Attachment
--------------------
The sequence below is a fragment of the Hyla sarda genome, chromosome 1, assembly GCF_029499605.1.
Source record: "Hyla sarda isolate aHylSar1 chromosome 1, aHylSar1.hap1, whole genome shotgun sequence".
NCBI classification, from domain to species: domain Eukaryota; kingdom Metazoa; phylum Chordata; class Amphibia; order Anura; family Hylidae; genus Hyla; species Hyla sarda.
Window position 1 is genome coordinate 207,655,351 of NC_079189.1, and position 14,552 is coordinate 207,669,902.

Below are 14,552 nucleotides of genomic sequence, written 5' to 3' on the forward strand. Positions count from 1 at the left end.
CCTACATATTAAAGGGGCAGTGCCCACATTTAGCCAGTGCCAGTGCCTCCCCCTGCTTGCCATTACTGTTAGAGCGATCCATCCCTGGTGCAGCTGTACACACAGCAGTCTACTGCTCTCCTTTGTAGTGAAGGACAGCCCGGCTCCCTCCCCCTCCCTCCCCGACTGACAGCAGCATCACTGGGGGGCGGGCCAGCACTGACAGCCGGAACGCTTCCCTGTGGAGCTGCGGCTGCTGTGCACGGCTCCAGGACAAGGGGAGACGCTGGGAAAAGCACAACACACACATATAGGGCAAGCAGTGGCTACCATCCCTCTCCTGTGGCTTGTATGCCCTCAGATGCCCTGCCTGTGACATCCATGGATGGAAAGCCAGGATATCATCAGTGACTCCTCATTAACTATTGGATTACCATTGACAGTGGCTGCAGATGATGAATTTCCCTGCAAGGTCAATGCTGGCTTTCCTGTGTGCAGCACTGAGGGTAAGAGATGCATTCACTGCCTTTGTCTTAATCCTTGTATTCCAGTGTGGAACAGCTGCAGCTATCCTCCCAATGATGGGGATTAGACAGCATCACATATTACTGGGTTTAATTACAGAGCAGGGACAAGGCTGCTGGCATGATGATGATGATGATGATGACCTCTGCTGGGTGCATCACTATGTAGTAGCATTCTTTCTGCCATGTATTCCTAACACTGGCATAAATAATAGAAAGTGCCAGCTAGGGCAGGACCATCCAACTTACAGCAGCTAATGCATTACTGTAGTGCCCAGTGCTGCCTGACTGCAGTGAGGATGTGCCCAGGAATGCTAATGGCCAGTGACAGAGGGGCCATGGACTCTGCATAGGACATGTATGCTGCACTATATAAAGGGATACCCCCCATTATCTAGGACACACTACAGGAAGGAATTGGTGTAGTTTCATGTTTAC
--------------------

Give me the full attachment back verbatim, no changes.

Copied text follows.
The sequence below is a fragment of the Hyla sarda genome, chromosome 1, assembly GCF_029499605.1.
Source record: "Hyla sarda isolate aHylSar1 chromosome 1, aHylSar1.hap1, whole genome shotgun sequence".
NCBI classification, from domain to species: domain Eukaryota; kingdom Metazoa; phylum Chordata; class Amphibia; order Anura; family Hylidae; genus Hyla; species Hyla sarda.
Window position 1 is genome coordinate 207,655,351 of NC_079189.1, and position 14,552 is coordinate 207,669,902.

Below are 14,552 nucleotides of genomic sequence, written 5' to 3' on the forward strand. Positions count from 1 at the left end.
CCTACATATTAAAGGGGCAGTGCCCACATTTAGCCAGTGCCAGTGCCTCCCCCTGCTTGCCATTACTGTTAGAGCGATCCATCCCTGGTGCAGCTGTACACACAGCAGTCTACTGCTCTCCTTTGTAGTGAAGGACAGCCCGGCTCCCTCCCCCTCCCTCCCCGACTGACAGCAGCATCACTGGGGGGCGGGCCAGCACTGACAGCCGGAACGCTTCCCTGTGGAGCTGCGGCTGCTGTGCACGGCTCCAGGACAAGGGGAGACGCTGGGAAAAGCACAACACACACATATAGGGCAAGCAGTGGCTACCATCCCTCTCCTGTGGCTTGTATGCCCTCAGATGCCCTGCCTGTGACATCCATGGATGGAAAGCCAGGATATCATCAGTGACTCCTCATTAACTATTGGATTACCATTGACAGTGGCTGCAGATGATGAATTTCCCTGCAAGGTCAATGCTGGCTTTCCTGTGTGCAGCACTGAGGGTAAGAGATGCATTCACTGCCTTTGTCTTAATCCTTGTATTCCAGTGTGGAACAGCTGCAGCTATCCTCCCAATGATGGGGATTAGACAGCATCACATATTACTGGGTTTAATTACAGAGCAGGGACAAGGCTGCTGGCATGATGATGATGATGATGATGACCTCTGCTGGGTGCATCACTATGTAGTAGCATTCTTTCTGCCATGTATTCCTAACACTGGCATAAATAATAGAAAGTGCCAGCTAGGGCAGGACCATCCAACTTACAGCAGCTAATGCATTACTGTAGTGCCCAGTGCTGCCTGACTGCAGTGAGGATGTGCCCAGGAATGCTAATGGCCAGTGACAGAGGGGCCATGGACTCTGCATAGGACATGTATGCTGCACTATATAAAGGGATACCCCCCATTATCTAGGACACACTACAGGAAGGAATTGGTGTAGTTTCATGTTTAC